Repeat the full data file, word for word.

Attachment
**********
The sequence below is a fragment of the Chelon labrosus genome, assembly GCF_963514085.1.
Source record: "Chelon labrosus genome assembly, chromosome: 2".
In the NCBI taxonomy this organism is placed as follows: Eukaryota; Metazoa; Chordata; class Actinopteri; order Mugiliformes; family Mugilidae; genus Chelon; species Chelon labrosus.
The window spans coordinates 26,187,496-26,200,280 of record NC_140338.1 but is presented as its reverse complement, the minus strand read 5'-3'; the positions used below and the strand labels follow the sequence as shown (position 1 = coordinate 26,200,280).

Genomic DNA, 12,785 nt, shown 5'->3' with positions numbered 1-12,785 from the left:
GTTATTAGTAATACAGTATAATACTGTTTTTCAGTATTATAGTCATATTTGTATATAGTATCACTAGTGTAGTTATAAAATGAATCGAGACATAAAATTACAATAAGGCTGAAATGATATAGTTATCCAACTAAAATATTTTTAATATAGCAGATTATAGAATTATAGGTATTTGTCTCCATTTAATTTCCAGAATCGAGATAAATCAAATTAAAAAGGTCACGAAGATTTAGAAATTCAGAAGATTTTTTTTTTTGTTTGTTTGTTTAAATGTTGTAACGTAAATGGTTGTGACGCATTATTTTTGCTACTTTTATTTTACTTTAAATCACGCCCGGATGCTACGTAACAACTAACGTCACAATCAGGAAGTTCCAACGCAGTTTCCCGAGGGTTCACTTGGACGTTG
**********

The sequence below is a fragment of the Chelon labrosus genome, assembly GCF_963514085.1.
Source record: "Chelon labrosus genome assembly, chromosome: 2".
In the NCBI taxonomy this organism is placed as follows: Eukaryota; Metazoa; Chordata; class Actinopteri; order Mugiliformes; family Mugilidae; genus Chelon; species Chelon labrosus.
The window spans coordinates 26,187,496-26,200,280 of record NC_140338.1 but is presented as its reverse complement, the minus strand read 5'-3'; the positions used below and the strand labels follow the sequence as shown (position 1 = coordinate 26,200,280).

Genomic DNA, 12,785 nt, shown 5'->3' with positions numbered 1-12,785 from the left:
GTTATTAGTAATACAGTATAATACTGTTTTTCAGTATTATAGTCATATTTGTATATAGTATCACTAGTGTAGTTATAAAATGAATCGAGACATAAAATTACAATAAGGCTGAAATGATATAGTTATCCAACTAAAATATTTTTAATATAGCAGATTATAGAATTATAGGTATTTGTCTCCATTTAATTTCCAGAATCGAGATAAATCAAATTAAAAAGGTCACGAAGATTTAGAAATTCAGAAGATTTTTTTTTTTGTTTGTTTGTTTAAATGTTGTAACGTAAATGGTTGTGACGCATTATTTTTGCTACTTTTATTTTACTTTAAATCACGCCCGGATGCTACGTAACAACTAACGTCACAATCAGGAAGTTCCAACGCAGTTTCCCGAGGGTTCACTTGGACGTTG